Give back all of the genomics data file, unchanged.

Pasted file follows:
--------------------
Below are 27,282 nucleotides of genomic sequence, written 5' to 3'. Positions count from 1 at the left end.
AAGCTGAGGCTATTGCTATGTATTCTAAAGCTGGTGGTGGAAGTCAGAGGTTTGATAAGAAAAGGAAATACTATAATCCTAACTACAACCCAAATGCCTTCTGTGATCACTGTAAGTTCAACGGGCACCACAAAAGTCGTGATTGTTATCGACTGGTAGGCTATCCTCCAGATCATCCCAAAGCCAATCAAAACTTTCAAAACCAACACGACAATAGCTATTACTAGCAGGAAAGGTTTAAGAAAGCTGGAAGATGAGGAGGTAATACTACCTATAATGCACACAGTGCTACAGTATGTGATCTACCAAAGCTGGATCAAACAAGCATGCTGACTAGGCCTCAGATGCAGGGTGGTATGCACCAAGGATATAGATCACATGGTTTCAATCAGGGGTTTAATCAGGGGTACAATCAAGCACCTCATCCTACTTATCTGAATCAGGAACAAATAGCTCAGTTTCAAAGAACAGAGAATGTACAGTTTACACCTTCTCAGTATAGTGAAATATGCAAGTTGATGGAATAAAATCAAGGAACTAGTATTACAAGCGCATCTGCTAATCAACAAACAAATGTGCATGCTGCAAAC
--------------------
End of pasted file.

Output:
Below are 27,282 nucleotides of genomic sequence, written 5' to 3'. Positions count from 1 at the left end.
AAGCTGAGGCTATTGCTATGTATTCTAAAGCTGGTGGTGGAAGTCAGAGGTTTGATAAGAAAAGGAAATACTATAATCCTAACTACAACCCAAATGCCTTCTGTGATCACTGTAAGTTCAACGGGCACCACAAAAGTCGTGATTGTTATCGACTGGTAGGCTATCCTCCAGATCATCCCAAAGCCAATCAAAACTTTCAAAACCAACACGACAATAGCTATTACTAGCAGGAAAGGTTTAAGAAAGCTGGAAGATGAGGAGGTAATACTACCTATAATGCACACAGTGCTACAGTATGTGATCTACCAAAGCTGGATCAAACAAGCATGCTGACTAGGCCTCAGATGCAGGGTGGTATGCACCAAGGATATAGATCACATGGTTTCAATCAGGGGTTTAATCAGGGGTACAATCAAGCACCTCATCCTACTTATCTGAATCAGGAACAAATAGCTCAGTTTCAAAGAACAGAGAATGTACAGTTTACACCTTCTCAGTATAGTGAAATATGCAAGTTGATGGAATAAAATCAAGGAACTAGTATTACAAGCGCATCTGCTAATCAACAAACAAATGTGCATGCTGCAAAC